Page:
New Haven film festival features Michael Moore retrospective

Poster for "NHdocs: The New Haven Documentary Film Festival."

NHdocs: The New Haven Documentary Film Festival will pay special tribute to the artistry of renowned documentary filmmaker Michael Moore, who will also be on hand to discuss his works.

More than 100 documentary films — including world premieres — will be shown at the festival, which takes place May 30-June 9. Numerous Yale offices, programs, and departments are co-sponsors of the annual event, now in its sixth year.

NHdocs began after four New Haven filmmakers, including Yale faculty member Charles Musser, met at the Big Sky Documentary in Missoula, Montana. Musser, along with Gorman Bechard, Lisa Molomot, and Jacob Bricca, wanted to create a festival that would bring local filmmakers together and “help build community,” according to the festival’s website. Musser and Bechard remain co-directors of the festival.

This is the first retrospective that Michael Moore has done, even though he has been asked by many film festivals to do it,” says Musser, a professor of American studies, film studies, and theater studies. Musser convinced Moore to take part by telling him that he would also invite Peter Davis, who directed the 1974 film “Hearts and Minds,” which Moore has described as one of his favorites. Musser was a first assistant editor for “Hearts and Minds,” which explores the disastrous effects of war through a focus on the Vietnam War.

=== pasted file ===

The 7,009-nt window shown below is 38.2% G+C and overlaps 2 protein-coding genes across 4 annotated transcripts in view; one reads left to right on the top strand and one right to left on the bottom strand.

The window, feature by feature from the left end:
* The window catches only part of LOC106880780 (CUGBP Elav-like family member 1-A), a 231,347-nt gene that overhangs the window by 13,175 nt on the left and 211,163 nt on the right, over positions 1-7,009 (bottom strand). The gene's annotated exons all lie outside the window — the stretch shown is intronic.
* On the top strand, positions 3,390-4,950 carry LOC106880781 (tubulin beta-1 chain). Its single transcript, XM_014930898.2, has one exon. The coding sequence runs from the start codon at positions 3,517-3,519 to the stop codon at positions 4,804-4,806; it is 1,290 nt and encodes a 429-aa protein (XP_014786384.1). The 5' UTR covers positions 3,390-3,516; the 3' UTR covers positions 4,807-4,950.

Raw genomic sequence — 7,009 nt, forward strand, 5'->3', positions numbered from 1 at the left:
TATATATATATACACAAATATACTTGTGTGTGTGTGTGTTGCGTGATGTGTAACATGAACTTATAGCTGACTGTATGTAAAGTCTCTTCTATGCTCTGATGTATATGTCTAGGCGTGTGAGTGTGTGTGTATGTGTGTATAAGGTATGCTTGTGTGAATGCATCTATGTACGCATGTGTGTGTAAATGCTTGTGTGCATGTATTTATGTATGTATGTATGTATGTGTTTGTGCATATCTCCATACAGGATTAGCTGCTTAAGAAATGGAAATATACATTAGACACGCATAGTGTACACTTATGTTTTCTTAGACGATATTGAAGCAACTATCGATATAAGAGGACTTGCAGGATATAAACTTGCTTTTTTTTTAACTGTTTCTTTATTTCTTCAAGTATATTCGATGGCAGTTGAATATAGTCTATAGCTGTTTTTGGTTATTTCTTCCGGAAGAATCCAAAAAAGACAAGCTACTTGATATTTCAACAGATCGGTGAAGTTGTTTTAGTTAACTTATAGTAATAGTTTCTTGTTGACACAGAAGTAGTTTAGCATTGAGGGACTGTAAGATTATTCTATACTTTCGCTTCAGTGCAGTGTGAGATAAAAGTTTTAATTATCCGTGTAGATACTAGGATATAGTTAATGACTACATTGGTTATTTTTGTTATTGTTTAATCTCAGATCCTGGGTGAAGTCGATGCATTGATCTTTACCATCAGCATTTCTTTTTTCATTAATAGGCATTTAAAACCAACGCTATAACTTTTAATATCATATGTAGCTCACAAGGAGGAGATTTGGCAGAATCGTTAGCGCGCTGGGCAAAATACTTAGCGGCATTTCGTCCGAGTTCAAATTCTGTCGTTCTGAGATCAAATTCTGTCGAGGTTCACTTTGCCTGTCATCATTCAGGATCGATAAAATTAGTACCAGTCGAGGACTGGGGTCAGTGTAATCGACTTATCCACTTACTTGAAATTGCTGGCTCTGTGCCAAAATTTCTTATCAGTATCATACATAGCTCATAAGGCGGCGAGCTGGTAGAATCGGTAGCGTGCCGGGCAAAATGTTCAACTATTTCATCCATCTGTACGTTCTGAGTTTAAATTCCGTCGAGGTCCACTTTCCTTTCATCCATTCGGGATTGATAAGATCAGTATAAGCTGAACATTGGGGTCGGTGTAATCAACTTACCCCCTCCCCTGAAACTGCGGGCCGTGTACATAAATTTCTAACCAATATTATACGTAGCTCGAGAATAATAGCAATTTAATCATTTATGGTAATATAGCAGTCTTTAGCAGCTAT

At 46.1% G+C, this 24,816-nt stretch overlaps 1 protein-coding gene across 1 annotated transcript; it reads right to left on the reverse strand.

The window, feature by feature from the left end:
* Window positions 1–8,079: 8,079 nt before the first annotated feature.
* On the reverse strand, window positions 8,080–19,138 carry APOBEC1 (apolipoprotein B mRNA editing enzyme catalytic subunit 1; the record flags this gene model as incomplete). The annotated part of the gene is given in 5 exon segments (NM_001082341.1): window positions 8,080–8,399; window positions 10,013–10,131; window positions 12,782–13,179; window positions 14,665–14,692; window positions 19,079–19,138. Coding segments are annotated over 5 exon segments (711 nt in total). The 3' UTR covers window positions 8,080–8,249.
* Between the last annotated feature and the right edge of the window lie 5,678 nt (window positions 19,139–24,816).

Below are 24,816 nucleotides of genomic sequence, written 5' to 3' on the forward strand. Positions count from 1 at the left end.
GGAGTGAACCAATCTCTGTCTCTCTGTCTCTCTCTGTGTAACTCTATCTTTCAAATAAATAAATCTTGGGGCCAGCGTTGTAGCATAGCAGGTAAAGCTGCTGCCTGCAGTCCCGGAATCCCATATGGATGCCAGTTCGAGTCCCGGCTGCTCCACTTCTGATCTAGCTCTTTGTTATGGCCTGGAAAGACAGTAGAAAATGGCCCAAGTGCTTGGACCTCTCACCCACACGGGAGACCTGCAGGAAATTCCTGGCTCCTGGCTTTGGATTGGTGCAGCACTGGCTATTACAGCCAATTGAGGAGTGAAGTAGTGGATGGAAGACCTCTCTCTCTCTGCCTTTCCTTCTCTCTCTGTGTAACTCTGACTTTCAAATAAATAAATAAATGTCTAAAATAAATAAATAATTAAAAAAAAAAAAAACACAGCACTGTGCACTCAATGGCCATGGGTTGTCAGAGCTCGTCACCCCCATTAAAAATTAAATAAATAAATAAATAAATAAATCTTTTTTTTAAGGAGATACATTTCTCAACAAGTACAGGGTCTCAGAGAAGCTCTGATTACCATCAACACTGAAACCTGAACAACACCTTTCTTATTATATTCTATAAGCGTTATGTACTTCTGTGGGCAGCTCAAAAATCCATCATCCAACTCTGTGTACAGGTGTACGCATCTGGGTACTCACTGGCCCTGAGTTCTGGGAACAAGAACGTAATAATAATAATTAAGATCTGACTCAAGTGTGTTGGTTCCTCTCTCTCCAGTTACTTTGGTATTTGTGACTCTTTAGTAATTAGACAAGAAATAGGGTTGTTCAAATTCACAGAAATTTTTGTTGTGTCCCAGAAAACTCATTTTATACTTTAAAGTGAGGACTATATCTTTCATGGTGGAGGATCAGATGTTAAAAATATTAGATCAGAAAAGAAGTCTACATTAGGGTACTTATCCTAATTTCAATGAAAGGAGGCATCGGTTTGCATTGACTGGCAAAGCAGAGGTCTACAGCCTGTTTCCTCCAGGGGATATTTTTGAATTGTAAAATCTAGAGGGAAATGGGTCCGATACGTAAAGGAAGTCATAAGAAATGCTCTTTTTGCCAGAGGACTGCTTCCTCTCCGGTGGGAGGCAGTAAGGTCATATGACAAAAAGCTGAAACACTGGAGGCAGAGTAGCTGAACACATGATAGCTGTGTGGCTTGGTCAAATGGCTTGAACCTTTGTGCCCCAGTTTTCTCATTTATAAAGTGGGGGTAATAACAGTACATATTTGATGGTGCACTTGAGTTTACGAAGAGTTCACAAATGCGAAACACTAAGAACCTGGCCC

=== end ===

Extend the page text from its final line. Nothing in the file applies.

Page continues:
Michael Moore, in a scene from his 2015 film “Where to Invade Next.”
Michael Moore, in a scene from his 2015 film “Where to Invade Next.”

Three days of Moore films

The Michael Moore retrospective will take place Friday-Sunday, June 7-9 at the Whitney Humanities Center (WHC), 53 Wall St. Events include the following:

June 7:

5 p.m. — Screening of “Hearts and Minds,” followed by Moore interviewing Davis about his film.

8 p.m. — Screening of “Fahrenheit 9/11” (2004), an examination of the Bush administration’s actions in the wake of 9/11, followed by Davis interviewing Moore about his film.

June 8:

1 p.m. — A 30th-anniversary screening of “Roger & Me” (1989), in which Moore confronts General Motors CEO Roger Smith about the effects of company downsizing on the city of Flint, Michigan. After the screening, Moore will be interviewed by filmmakers DA Pennebaker and his partner Chris Hegedus, whose films include the Academy Award-nominated documentary “The War Room” about President Bill Clinton’s 1992 campaign.

4 p.m. — Screening of “Bowling for Columbine” (2002), which examines gun violence in America in the wake of the Columbine school shooting. After the screening, Pennebaker and Hegedus will interview Moore.